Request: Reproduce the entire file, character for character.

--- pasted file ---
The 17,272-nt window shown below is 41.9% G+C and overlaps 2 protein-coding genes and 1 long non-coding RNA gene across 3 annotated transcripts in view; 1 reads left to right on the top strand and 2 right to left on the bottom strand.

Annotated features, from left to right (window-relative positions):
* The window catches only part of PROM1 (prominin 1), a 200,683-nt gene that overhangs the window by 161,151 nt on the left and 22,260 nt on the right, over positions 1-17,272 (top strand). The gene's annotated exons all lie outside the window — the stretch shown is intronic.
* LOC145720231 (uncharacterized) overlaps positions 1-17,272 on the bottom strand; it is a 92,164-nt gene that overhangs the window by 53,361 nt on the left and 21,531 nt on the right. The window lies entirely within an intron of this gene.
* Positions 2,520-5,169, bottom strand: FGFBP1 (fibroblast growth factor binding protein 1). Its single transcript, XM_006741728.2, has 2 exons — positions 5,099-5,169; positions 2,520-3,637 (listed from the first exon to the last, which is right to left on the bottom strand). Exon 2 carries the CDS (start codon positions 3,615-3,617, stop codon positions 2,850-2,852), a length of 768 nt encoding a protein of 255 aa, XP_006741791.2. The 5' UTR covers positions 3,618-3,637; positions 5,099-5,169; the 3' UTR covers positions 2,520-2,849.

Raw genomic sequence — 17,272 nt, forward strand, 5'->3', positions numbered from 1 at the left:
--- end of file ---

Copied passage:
The 17,272-nt window shown below is 41.9% G+C and overlaps 2 protein-coding genes and 1 long non-coding RNA gene across 3 annotated transcripts in view; 1 reads left to right on the top strand and 2 right to left on the bottom strand.

Annotated features, from left to right (window-relative positions):
* The window catches only part of PROM1 (prominin 1), a 200,683-nt gene that overhangs the window by 161,151 nt on the left and 22,260 nt on the right, over positions 1-17,272 (top strand). The gene's annotated exons all lie outside the window — the stretch shown is intronic.
* LOC145720231 (uncharacterized) overlaps positions 1-17,272 on the bottom strand; it is a 92,164-nt gene that overhangs the window by 53,361 nt on the left and 21,531 nt on the right. The window lies entirely within an intron of this gene.
* Positions 2,520-5,169, bottom strand: FGFBP1 (fibroblast growth factor binding protein 1). Its single transcript, XM_006741728.2, has 2 exons — positions 5,099-5,169; positions 2,520-3,637 (listed from the first exon to the last, which is right to left on the bottom strand). Exon 2 carries the CDS (start codon positions 3,615-3,617, stop codon positions 2,850-2,852), a length of 768 nt encoding a protein of 255 aa, XP_006741791.2. The 5' UTR covers positions 3,618-3,637; positions 5,099-5,169; the 3' UTR covers positions 2,520-2,849.

Raw genomic sequence — 17,272 nt, forward strand, 5'->3', positions numbered from 1 at the left: